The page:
9th Circuit extends Omnicare’s heightened pleading standard for opinion statements to securities fraud claims under Section 10(b) and Rule 10b-5
- The U.S. Court of Appeals for the 9th Circuit held that the heightened pleading standards for opinion statements established by the Supreme Court’s 2015 Omnicare decision are not limited to Section 11 claims—they extend to Section 10(b) and Rule 10b-5 claims as well.
- To plead falsity of opinion statements under a material misrepresentation theory, plaintiffs in the 9th Circuit cannot rely on allegations demonstrating that the speaker had “no reasonable basis” for the expressed belief. Rather, plaintiffs must allege that the speaker actually did not believe that the statement was true.
- The 9th Circuit’s decision clarifies that Omnicare applies not only to alleged misstatements and omissions in registration statements subject to Section 11, but to any alleged misstatements or omissions made in connection with the purchase or sale of securities subject to Section 10(b) and Rule 10b-5.
In City of Dearborn Heights Act 345 Police & Fire Retirement System v. Align Technology Inc. et al., No. 14-16814, the 9th Circuit affirmed the dismissal with prejudice of a pension fund’s securities fraud claims under Section 10(b) of the Securities Exchange Act of 1934 and Securities and Exchange Commission Rule 10b-5, holding that the plaintiff failed to satisfy the pleading requirements established by Omnicare, Inc. v. Laborers District Counsel Construction Industry Pension Fund, 135 S. Ct. 1318 (2015) for allegedly false opinion statements. The 9th Circuit’s ruling clarifies that Omnicare, a case addressing Section 11, applies to Section 10(b) and Rule 10b-5 claims as well. The 9th Circuit expressly overruled Reese v. Malone, 747 F. 3d 557 (9th Cir. 2014), a Section 10(b) case decided prior to Omnicare, which had previously allowed plaintiffs to plead falsity of opinion statements by alleging that the speaker lacked a “reasonable basis” for the belief. Consistent with Omnicare, to state a claim under a material misrepresentation theory, plaintiffs in Section 10(b) cases must plead that the speaker actually did not believe the statement—not merely that the speaker had “no reasonable basis for the belief.” Such allegations, however, may suffice to state a Section 10(b) claim under an omissions theory of liability.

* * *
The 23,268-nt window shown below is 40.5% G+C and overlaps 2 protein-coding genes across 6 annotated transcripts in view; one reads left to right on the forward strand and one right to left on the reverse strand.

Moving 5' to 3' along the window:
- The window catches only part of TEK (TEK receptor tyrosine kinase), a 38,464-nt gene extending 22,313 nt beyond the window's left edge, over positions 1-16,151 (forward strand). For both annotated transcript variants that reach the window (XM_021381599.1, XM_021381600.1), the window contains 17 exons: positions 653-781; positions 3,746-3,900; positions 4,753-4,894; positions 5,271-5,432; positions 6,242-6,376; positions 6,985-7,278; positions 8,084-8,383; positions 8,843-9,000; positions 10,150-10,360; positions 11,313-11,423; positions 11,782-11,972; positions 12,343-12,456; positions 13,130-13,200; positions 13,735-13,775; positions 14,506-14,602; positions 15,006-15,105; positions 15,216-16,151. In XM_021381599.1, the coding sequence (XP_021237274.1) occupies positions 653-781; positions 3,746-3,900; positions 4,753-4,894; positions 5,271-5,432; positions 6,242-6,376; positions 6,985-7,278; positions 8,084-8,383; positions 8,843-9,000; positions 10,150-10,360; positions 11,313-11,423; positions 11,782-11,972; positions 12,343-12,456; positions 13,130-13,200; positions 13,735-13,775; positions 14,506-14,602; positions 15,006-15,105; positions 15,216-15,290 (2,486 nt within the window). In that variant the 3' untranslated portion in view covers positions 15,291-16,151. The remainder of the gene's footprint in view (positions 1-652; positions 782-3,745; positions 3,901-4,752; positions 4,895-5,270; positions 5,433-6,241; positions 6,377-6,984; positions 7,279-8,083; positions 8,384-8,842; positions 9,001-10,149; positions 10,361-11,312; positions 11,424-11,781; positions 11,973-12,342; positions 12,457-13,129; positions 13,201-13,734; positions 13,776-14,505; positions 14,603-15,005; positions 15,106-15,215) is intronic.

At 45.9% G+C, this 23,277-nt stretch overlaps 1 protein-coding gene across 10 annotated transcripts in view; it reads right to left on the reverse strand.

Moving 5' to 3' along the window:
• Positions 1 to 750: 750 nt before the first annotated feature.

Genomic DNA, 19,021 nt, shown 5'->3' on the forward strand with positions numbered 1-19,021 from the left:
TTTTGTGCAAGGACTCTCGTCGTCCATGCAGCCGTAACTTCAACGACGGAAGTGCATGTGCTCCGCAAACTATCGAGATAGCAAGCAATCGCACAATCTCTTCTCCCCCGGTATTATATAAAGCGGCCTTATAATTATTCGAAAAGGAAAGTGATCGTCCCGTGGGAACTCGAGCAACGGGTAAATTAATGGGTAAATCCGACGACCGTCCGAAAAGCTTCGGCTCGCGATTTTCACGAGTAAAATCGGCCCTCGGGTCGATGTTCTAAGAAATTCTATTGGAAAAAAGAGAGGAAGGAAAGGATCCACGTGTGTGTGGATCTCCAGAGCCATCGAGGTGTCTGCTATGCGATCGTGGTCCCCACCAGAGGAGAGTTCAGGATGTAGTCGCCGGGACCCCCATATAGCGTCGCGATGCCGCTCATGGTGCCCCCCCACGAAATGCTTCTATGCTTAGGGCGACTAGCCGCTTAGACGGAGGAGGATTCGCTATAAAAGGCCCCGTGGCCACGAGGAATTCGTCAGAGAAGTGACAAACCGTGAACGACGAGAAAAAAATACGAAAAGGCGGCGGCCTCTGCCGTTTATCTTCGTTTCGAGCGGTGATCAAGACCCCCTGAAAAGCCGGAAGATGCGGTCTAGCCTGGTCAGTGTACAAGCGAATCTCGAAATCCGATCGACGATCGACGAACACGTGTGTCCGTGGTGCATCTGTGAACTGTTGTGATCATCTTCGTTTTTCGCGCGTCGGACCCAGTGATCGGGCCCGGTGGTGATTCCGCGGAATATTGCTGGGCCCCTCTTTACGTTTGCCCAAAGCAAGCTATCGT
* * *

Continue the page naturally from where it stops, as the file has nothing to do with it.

In a putative class action complaint, plaintiff City of Dearborn Heights Act 345 Police & Fire Retirement System (plaintiff) asserted securities fraud claims against defendant Align Technology, Inc. under Section 10(b) and Rule 10b-5, as well as a control person claim under Section 20(a) against the individual defendants. The lawsuit alleged that Align made several materially false and misleading statements regarding Align’s goodwill valuation of its subsidiary, Cadent Holdings, Inc., which Align acquired in March 2011 for $187.6 million. Plaintiff contended that, at the time of the acquisition, Align had derived the majority of that value from Cadent’s goodwill even though it knew that Cadent had artificially inflated its value. According to the complaint, it was not until October 2012 that Align began evaluating Cadent’s actual value, which led Align to announce that it would conduct goodwill impairment testing and other changes. Thereafter, Align announced a series of impairment charges reducing the value of the goodwill.